• Quantifying naturalistic social gaze in fragile X syndrome using a novel eye tracking paradigm. American journal of medical genetics. Part B, Neuropsychiatric genetics : the official publication of the International Society of Psychiatric Genetics Hall, S. S., Frank, M. C., Pusiol, G. T., Farzin, F., Lightbody, A. A., Reiss, A. L. 2015; 168 (7): 564-572


    A hallmark behavioral feature of fragile X syndrome (FXS) is the propensity for individuals with the syndrome to exhibit significant impairments in social gaze during interactions with others. However, previous studies employing eye tracking methodology to investigate this phenomenon have been limited to presenting static photographs or videos of social interactions rather than employing a real-life social partner. To improve upon previous studies, we used a customized eye tracking configuration to quantify the social gaze of 51 individuals with FXS and 19 controls, aged 14-28 years, while they engaged in a naturalistic face-to-face social interaction with a female experimenter. Importantly, our control group was matched to the FXS group on age, developmental functioning, and degree of autistic symptomatology. Results showed that participants with FXS spent significantly less time looking at the face and had shorter episodes (and longer inter-episodes) of social gaze than controls. Regression analyses indicated that communication ability predicted higher levels of social gaze in individuals with FXS, but not in controls. Conversely, degree of autistic symptoms predicted lower levels of social gaze in controls, but not in individuals with FXS. Taken together, these data indicate that naturalistic social gaze in FXS can be measured objectively using existing eye tracking technology during face-to-face social interactions. Given that impairments in social gaze were specific to FXS, this paradigm could be employed as an objective and ecologically valid outcome measure in ongoing Phase II/Phase III clinical trials of FXS-specific interventions. © 2015 Wiley Periodicals, Inc.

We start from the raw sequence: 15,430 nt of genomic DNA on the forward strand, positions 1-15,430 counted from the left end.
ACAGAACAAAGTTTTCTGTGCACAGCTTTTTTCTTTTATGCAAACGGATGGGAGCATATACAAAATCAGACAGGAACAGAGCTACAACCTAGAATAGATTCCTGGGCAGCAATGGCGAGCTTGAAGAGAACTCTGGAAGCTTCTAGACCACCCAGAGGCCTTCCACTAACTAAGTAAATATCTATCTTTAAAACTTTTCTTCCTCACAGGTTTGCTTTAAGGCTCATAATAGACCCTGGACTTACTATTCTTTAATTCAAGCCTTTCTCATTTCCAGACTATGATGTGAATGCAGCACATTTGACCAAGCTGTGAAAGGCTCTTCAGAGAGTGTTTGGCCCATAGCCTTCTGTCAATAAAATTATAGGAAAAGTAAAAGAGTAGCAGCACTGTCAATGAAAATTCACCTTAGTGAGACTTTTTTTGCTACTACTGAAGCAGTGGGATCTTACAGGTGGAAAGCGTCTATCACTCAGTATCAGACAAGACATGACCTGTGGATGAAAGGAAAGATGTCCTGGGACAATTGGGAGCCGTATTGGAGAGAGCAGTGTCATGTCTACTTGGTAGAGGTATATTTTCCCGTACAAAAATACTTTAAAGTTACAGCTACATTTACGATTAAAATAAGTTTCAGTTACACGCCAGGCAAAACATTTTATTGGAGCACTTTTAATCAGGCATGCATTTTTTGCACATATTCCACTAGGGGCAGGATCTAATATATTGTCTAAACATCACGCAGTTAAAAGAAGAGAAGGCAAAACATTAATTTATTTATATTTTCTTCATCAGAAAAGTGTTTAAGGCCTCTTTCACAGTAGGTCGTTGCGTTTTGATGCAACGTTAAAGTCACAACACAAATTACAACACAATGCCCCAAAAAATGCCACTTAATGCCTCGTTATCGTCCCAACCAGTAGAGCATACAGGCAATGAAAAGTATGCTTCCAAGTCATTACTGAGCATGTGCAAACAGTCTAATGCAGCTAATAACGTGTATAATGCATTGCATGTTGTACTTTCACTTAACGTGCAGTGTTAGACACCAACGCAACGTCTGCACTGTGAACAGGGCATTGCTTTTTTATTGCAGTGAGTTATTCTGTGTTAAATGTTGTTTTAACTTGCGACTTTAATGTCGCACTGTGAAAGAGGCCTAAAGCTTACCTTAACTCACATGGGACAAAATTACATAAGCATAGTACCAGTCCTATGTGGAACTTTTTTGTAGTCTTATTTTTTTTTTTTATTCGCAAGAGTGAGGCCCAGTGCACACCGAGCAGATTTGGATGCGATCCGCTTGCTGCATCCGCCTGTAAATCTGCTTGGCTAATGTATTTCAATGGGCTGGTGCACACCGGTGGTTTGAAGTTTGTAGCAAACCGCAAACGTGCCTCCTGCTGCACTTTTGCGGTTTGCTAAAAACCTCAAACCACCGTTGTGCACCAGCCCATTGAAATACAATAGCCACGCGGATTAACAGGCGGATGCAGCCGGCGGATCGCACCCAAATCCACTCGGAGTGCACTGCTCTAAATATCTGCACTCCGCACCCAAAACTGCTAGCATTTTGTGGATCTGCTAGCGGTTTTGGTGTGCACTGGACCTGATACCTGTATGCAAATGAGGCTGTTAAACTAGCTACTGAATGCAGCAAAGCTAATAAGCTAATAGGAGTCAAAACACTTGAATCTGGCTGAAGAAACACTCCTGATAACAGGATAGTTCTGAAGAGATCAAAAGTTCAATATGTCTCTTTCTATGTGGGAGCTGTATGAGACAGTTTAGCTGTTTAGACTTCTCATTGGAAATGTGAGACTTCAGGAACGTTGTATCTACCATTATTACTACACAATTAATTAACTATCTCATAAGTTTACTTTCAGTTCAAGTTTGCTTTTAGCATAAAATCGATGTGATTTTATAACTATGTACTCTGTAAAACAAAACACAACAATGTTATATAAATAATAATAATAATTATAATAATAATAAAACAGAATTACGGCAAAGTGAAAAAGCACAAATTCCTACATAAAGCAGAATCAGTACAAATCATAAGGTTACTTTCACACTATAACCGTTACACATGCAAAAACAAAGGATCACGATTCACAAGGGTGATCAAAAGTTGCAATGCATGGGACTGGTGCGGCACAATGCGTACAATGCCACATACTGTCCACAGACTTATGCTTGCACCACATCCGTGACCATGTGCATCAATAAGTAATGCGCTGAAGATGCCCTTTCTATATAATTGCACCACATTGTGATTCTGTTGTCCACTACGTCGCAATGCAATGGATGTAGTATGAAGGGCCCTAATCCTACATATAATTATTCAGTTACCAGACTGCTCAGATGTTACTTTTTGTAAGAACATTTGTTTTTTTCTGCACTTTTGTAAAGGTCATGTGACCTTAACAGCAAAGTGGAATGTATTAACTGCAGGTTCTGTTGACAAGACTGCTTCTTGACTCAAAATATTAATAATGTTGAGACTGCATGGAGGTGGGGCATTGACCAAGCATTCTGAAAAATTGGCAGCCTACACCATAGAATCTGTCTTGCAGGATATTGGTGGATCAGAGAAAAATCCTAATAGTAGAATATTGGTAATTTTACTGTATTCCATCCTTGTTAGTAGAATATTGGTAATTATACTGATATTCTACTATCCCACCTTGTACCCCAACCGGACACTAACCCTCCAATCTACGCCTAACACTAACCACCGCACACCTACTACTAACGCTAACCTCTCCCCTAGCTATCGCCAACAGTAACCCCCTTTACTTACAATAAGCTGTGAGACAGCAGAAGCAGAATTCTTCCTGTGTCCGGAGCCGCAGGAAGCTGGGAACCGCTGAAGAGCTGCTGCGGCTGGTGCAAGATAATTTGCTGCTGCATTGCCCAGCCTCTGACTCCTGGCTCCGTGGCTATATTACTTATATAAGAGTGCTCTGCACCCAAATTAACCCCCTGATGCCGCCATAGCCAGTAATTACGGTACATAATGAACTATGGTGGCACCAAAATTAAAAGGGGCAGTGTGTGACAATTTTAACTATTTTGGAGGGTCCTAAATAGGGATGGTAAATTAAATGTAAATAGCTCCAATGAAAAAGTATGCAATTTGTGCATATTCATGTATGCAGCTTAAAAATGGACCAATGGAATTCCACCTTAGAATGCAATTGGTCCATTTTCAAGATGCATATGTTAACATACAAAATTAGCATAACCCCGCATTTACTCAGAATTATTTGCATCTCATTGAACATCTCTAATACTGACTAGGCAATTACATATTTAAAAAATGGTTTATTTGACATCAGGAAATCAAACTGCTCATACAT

View details for DOI 10.1002/ajmg.b.32331

    View details for PubMedID 26079280

  • A Second Look at Automatic Theory of Mind: Reconsidering Kovács, Téglás, and Endress (2010). Psychological science Phillips, J., Ong, D. C., Surtees, A. D., Xin, Y., Williams, S., Saxe, R., Frank, M. C. 2015; 26 (9): 1353-1367